UBC Theses and Dissertations
Class and state in the Canadian petroleum industry Wake, Drew Ann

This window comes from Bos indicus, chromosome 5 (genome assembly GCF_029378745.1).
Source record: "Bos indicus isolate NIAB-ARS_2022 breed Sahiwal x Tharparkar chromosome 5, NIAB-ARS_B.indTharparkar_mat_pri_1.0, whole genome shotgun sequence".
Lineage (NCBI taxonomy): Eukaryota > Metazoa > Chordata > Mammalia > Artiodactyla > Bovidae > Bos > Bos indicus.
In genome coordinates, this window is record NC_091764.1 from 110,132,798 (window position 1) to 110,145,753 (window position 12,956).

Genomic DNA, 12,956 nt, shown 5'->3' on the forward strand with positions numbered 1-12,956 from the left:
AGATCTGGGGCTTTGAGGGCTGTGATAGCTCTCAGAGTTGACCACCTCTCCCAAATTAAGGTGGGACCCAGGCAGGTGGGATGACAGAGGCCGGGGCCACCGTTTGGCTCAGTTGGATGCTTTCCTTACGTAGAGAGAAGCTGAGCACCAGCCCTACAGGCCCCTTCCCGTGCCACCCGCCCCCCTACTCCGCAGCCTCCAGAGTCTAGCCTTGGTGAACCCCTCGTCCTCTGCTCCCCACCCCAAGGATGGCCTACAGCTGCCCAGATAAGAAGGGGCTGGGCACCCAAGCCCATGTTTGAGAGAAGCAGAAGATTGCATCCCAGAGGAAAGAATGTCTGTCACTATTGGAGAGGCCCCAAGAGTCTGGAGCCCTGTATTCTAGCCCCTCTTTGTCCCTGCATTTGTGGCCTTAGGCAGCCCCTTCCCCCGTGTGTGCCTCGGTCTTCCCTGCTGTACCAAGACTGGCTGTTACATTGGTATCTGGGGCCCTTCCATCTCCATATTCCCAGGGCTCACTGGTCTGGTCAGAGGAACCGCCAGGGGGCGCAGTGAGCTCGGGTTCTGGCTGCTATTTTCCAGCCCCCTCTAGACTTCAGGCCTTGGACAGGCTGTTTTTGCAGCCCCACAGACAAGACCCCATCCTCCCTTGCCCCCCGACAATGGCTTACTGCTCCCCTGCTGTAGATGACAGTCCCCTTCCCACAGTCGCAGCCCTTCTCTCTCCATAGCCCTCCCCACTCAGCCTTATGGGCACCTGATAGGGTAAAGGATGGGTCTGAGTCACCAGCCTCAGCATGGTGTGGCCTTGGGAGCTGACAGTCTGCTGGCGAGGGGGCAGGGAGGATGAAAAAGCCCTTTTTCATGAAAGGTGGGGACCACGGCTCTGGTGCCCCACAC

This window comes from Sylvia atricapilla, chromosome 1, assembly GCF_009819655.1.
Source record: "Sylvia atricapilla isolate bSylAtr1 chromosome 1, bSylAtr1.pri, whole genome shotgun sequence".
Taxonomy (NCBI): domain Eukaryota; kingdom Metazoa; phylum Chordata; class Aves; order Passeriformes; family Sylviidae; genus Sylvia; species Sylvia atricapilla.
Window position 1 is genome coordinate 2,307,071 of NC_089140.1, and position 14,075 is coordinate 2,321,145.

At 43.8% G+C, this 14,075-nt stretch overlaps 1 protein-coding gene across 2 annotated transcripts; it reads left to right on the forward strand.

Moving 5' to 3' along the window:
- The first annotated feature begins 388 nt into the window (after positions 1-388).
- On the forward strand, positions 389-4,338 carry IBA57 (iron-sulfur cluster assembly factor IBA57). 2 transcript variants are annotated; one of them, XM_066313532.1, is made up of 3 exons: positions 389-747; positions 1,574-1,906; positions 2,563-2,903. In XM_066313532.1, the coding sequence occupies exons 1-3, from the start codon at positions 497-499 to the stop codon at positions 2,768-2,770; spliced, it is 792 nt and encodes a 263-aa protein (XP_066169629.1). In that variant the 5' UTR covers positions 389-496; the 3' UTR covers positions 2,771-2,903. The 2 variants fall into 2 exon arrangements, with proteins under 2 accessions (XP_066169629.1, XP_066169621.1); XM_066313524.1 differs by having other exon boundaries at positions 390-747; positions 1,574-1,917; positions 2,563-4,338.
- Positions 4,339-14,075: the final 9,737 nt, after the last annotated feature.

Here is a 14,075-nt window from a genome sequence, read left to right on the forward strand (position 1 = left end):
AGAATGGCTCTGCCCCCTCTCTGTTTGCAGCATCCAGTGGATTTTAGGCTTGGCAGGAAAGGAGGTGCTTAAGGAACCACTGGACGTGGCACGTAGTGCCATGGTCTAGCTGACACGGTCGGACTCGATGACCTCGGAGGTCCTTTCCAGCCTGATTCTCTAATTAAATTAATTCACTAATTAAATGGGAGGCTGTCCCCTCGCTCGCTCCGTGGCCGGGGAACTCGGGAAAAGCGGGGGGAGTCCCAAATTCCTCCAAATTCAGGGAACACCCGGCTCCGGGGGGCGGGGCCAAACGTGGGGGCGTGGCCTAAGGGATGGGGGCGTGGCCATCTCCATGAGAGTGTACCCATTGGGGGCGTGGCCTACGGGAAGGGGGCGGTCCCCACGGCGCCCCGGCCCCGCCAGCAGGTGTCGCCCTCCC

This thesis outlines the changes that took place in the Canadian petroleum industry between the years 1947 and 1965. Beginning with the first discovery of oil at Leduc, it follows the development of oil and natural gas as they are integrated as staples into the North American market. The thesis delineates alterations in the class structure of the industry during this period and examines the role that the federal and provincial government's played in this process. The thesis concludes that the class structure of the Canadian petroleum industry became more complex and fragmented in the post'-Leduc era. The foreign-based, integrated companies, because they had superior access to capital, expertise and technology, became the strongest segment of the industry, absorbing many of the Canadian companies. The non-integrated, foreign companies did not meet with great success. Other companies flourished because of their ownership of mineral rights or their relationship with foreign investment companies. The federal state played a fundamental role in the development of the petroleum industry through tax policies that gave incentives to foreign, particularly American, investors and through an export policy that favoured the import/export patterns of the foreign, integrated companies. The provincial government assisted the growth of the same segment of the industry by creating mineral rights policies that favoured well-capitalized firms.